Offseason In Review: Kansas City Royals

The Royals sat out the trade market for top starting pitchers, instead adding a pair of short-term lefties to their rotation, supplementing their bullpen, and extending a couple of up-the-middle position players.

Major League Signings

Notable Minor League Signings


Trades and Claims

Notable Losses

The Royals aren't quite ready to pounce.  In an offseason that included trades of starting pitchers Trevor Cahill, Mat Latos, Gio Gonzalez, and Michael Pineda, Royals GM Dayton Moore settled for stopgaps Jonathan Sanchez and Bruce Chen.

Melky Cabrera wasn't part of Moore's long-term plan, despite an age 26 career year for the Royals in 2011.  Though Lorenzo Cain turns 26 himself in April, he'll be a defensive upgrade over Cabrera in center field and remains under team control for the full six years.  Allowing Cain to take over in center and taking a one-year look at Sanchez in the rotation is a better fit for Kansas City.  The 29-year-old Sanchez tantalizes with big strikeout rates, and is at least useful when he's healthy and keeps his walk rate below five per nine innings.


Chen, 34, received the first multiyear deal of his career to return to the Royals' rotation.  A back injury cost him over a month in 2011, limiting him to 25 starts.  Chen (pictured) posted a 3.77 ERA last year, but his peripheral stats suggest his ERA will come in a full run higher.  Rather than jump on Chen for two guaranteed years in November, the Royals would have been better served to go bargain hunting for starting pitchers on one-year deals in late December and January, around when Jason Marquis, Paul Maholm, and Bartolo Colon signed.  The departed Jeff Francis, who was no worse than Chen in the Royals' rotation, signed a minor league deal with the Reds in late January.   

A hunting trip with Ned Yost, Jeff Francoeur, and Jeff Foxworthy on the comedian's property helped secure Broxton on a reasonable one-year deal.  The huge righty is a year removed from relief dominance.  Along with Greg Holland, the Royals have the talent to survive the late innings without closer Joakim Soria if his spring elbow soreness proves serious.  Southpaw Mijares was signed on the cheap for lefty matchups.

The Royals' other minor moves were led by the signing of Betancourt, who started at shortstop for the club for a year and a half before being traded to Milwaukee in last offseason's Zack Greinke trade.  The Royals' press release made sure to stress Betancourt's utility role.  It remains to be seen how Betancourt's poor shortstop defense will carry over to second and third base.  Of the team's minor league signings, Gutierrez is a fairly interesting 2013 play once he recovers from Tommy John surgery.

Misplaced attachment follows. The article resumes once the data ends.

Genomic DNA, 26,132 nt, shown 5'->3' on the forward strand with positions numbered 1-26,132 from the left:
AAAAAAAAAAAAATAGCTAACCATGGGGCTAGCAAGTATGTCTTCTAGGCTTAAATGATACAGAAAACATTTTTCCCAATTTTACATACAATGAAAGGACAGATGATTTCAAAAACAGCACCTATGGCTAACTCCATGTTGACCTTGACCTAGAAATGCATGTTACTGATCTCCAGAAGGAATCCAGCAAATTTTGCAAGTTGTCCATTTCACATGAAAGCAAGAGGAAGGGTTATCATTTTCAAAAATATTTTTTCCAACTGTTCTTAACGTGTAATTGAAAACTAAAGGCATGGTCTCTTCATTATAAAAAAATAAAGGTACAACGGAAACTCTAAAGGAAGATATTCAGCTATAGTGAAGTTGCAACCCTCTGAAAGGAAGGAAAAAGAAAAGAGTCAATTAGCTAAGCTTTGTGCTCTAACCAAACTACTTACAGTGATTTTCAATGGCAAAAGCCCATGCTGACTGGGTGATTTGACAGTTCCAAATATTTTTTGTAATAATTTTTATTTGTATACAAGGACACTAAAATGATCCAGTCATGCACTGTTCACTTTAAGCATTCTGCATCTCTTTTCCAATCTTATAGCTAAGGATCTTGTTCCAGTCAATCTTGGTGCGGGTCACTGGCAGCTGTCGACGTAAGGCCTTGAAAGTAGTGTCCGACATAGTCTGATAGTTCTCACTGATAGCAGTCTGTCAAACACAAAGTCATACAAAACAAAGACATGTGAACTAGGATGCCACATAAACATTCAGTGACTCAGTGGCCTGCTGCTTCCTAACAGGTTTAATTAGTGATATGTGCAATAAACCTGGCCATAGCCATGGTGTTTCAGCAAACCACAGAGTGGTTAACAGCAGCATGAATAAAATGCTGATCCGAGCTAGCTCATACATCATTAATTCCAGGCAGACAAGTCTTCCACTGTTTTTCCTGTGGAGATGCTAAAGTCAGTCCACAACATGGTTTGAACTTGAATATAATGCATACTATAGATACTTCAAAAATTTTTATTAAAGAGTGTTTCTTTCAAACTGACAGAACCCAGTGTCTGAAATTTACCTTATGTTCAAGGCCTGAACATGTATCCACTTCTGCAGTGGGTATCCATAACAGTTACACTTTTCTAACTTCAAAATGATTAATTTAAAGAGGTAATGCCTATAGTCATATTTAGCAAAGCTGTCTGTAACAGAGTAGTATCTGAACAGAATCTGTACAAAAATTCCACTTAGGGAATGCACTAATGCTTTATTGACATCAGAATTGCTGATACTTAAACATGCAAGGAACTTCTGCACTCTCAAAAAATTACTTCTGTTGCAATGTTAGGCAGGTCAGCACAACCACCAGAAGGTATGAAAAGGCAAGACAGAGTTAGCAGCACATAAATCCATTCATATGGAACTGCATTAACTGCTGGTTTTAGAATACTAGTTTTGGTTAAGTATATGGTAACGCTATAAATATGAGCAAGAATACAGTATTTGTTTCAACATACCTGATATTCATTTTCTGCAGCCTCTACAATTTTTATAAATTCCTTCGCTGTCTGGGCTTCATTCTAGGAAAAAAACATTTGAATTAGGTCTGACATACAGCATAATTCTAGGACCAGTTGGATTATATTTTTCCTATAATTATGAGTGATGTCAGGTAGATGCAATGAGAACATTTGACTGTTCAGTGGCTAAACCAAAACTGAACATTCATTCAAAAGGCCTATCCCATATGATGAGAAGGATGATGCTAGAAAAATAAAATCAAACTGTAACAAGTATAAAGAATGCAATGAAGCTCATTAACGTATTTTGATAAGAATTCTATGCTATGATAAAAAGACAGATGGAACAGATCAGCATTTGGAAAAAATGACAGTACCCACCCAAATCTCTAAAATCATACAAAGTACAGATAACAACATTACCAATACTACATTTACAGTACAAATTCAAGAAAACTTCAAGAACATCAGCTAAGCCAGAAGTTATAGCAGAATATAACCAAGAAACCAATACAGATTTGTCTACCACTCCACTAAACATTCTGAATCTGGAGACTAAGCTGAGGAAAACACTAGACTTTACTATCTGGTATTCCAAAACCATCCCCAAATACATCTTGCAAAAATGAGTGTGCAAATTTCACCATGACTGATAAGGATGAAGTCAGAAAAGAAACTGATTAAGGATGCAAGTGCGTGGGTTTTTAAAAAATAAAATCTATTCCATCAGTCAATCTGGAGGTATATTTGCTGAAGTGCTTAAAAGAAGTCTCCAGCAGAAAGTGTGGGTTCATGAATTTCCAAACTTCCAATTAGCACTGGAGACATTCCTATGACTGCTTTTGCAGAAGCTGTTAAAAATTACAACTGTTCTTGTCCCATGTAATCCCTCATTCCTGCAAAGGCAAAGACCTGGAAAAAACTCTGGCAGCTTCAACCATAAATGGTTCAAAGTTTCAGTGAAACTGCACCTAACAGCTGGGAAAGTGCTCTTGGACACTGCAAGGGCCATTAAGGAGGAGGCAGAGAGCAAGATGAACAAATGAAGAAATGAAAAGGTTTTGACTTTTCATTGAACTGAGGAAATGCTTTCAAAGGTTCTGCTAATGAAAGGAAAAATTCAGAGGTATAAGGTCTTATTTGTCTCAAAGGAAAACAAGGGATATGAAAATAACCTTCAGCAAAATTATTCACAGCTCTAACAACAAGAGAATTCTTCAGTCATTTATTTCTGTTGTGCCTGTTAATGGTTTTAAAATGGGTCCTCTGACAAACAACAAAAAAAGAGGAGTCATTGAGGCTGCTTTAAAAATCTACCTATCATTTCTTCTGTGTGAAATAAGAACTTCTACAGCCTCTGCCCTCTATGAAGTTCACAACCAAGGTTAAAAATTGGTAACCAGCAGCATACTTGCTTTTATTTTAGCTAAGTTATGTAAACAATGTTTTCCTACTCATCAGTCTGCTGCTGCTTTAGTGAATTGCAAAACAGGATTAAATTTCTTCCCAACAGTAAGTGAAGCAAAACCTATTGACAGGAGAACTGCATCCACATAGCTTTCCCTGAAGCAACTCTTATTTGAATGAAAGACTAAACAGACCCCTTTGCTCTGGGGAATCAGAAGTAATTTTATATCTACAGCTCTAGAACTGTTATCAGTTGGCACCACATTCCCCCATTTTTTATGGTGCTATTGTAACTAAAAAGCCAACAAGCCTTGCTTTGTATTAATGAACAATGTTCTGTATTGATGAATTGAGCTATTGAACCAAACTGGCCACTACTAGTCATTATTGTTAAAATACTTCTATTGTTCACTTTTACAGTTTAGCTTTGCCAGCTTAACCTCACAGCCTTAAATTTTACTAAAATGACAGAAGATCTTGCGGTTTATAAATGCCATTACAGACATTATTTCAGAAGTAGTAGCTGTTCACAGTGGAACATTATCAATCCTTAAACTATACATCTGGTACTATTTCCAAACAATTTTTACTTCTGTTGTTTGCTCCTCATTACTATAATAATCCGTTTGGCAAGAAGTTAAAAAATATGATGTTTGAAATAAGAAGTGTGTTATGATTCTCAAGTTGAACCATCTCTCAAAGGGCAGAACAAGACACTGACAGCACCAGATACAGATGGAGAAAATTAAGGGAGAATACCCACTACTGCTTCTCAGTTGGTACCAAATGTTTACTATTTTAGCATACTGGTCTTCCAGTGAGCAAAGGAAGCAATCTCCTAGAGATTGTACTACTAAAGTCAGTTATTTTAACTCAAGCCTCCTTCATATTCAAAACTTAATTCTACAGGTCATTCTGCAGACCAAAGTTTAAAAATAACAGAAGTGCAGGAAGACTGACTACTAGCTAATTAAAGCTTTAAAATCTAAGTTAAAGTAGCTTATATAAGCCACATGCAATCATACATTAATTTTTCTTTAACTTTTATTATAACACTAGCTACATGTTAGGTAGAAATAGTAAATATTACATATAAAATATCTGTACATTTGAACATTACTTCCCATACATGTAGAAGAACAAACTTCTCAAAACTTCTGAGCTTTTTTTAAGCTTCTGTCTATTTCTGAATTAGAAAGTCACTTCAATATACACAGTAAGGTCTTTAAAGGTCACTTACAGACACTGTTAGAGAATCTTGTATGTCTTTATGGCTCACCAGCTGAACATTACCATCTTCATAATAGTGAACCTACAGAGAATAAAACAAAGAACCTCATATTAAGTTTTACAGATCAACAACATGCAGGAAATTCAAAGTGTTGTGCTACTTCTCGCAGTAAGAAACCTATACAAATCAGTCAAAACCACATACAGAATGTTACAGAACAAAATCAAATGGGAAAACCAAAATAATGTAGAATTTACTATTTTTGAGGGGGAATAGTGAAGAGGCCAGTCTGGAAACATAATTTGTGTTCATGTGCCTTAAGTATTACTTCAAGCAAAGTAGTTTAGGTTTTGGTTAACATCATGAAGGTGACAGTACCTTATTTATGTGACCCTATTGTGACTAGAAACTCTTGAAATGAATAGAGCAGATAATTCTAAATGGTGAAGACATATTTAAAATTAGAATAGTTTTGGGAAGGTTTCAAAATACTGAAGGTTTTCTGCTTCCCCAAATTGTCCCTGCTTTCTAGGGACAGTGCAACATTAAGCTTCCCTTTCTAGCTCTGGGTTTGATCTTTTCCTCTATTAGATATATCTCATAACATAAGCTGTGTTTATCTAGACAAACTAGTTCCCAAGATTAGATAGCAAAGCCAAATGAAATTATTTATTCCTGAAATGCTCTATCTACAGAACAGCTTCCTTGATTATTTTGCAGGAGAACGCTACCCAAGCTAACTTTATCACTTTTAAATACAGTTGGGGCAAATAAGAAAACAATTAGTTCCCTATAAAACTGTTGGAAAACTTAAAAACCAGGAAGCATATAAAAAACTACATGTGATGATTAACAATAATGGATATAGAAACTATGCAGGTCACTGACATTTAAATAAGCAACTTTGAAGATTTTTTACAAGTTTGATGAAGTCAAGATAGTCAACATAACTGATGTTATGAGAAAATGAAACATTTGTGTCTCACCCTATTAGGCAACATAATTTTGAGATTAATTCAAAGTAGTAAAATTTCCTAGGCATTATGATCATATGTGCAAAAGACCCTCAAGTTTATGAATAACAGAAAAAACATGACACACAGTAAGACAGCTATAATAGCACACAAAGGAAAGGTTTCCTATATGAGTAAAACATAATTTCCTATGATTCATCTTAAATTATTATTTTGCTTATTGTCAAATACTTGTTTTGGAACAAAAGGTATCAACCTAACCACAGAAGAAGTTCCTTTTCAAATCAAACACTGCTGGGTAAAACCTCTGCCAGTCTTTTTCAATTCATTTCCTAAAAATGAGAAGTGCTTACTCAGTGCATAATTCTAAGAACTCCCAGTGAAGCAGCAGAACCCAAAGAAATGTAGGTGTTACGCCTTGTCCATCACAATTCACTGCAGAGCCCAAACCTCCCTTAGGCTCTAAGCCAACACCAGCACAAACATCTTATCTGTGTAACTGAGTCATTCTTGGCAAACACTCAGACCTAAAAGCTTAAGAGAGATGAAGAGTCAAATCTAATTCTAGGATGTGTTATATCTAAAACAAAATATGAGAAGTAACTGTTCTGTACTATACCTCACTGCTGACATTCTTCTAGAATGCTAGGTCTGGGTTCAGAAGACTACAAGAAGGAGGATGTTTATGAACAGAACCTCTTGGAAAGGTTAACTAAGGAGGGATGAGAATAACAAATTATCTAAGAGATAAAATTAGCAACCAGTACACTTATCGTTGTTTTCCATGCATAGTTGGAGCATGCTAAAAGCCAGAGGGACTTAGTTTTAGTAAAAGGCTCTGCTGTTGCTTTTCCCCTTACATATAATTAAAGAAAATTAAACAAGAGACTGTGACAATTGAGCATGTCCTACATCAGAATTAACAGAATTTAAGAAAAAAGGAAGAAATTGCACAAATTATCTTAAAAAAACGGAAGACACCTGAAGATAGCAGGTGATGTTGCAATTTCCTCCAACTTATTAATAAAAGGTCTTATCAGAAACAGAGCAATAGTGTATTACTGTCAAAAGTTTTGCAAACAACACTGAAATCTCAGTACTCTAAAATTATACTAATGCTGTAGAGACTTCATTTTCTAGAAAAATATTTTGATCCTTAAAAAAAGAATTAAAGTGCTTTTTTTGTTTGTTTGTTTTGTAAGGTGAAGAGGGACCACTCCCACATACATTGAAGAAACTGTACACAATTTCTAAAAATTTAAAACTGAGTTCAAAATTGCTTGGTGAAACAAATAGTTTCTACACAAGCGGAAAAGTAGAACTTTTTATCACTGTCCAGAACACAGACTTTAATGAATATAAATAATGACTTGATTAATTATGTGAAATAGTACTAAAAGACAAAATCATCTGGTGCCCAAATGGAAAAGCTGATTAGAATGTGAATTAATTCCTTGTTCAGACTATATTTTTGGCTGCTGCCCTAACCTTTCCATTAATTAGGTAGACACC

The Royals extended catcher Salvador Perez with just 50 days of Major League service time, taking a page from the Rays' playbook.  Unlike Evan Longoria and Matt Moore, Perez profiles as more of a solid regular than a star.  With three club options and a guarantee of just $7MM, it'll still be hard for the Royals to lose money here unless Perez completely flames out.  Perez is off to a rough post-contract start, with knee surgery knocking him out for 12 to 14 weeks.  The injury necessitated the acquisition of Quintero.  We'll have to see the player to be named to properly judge that deal.

Escobar isn't similar to Perez, as the shortstop has over two years of Major League service.  Upon locking up Escobar, Moore noted the payroll is "going to get a little sticky for us, it's going to get a little hairy as we get into 2014-15-16."  That doesn't apply much to Escobar, whose fantastic defensive skills wouldn't have been highly-compensated in arbitration in '14 or '15.  Instead, this contract gives the team affordable club options on two free agent years.

The team and left fielder Alex Gordon have mutual interest in an extension, but they've been unable to find common ground.  Ken Rosenthal of FOX Sports says Gordon will "almost certainly will want more than $55 million," the current club record.  From the Royals' point of view, I'd be looking to do more of an improved Corey Hart-type deal: $9MM for his final arbitration year (2013) and $22MM for a pair of free agent years (2014-15).  For Gordon to set a team record, the Royals will have to buy out at least four free agent years.  That kind of commitment is a gamble until Gordon proves his 2011 levels of health and performance are sustainable.

The Royals are poised for another step forward at the big league level, especially if players like Eric Hosmer, Mike Moustakas, Salvador Perez, Luke Hochevar, and Felipe Paulino expand upon partial seasons of big league success.  The Royals have at least three potential front-rotation starters in the farm system in Mike Montgomery, Jake Odorizzi, and John Lamb, but only Montgomery has a 2012 estimated time of arrival.  GM Dayton Moore seems to have an eye on truly contending in 2014, telling's Richard Justice, "We're not there yet.  We won 71 games last year. I do feel we're going to win more games in 2012 and 2013 — and a lot more in 2014."  Perhaps Moore will make a play for an ace starting pitcher prior to the '14 season, after which his own contract will be up. 

Photo courtesy of Icon SMI.

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3 Comments on "Offseason In Review: Kansas City Royals"

3 years 6 months ago

Royals record contract is basically two years of A-Rod.


Daniel Wesley
3 years 6 months ago

I think the Royals will surprise people and win about 84 games this year, then really take the big leap towards contention and win 90+ in 2013.

3 years 6 months ago

I don’t know a whole lot about the Royals other than what I read on this site but it looks like things are going foreword.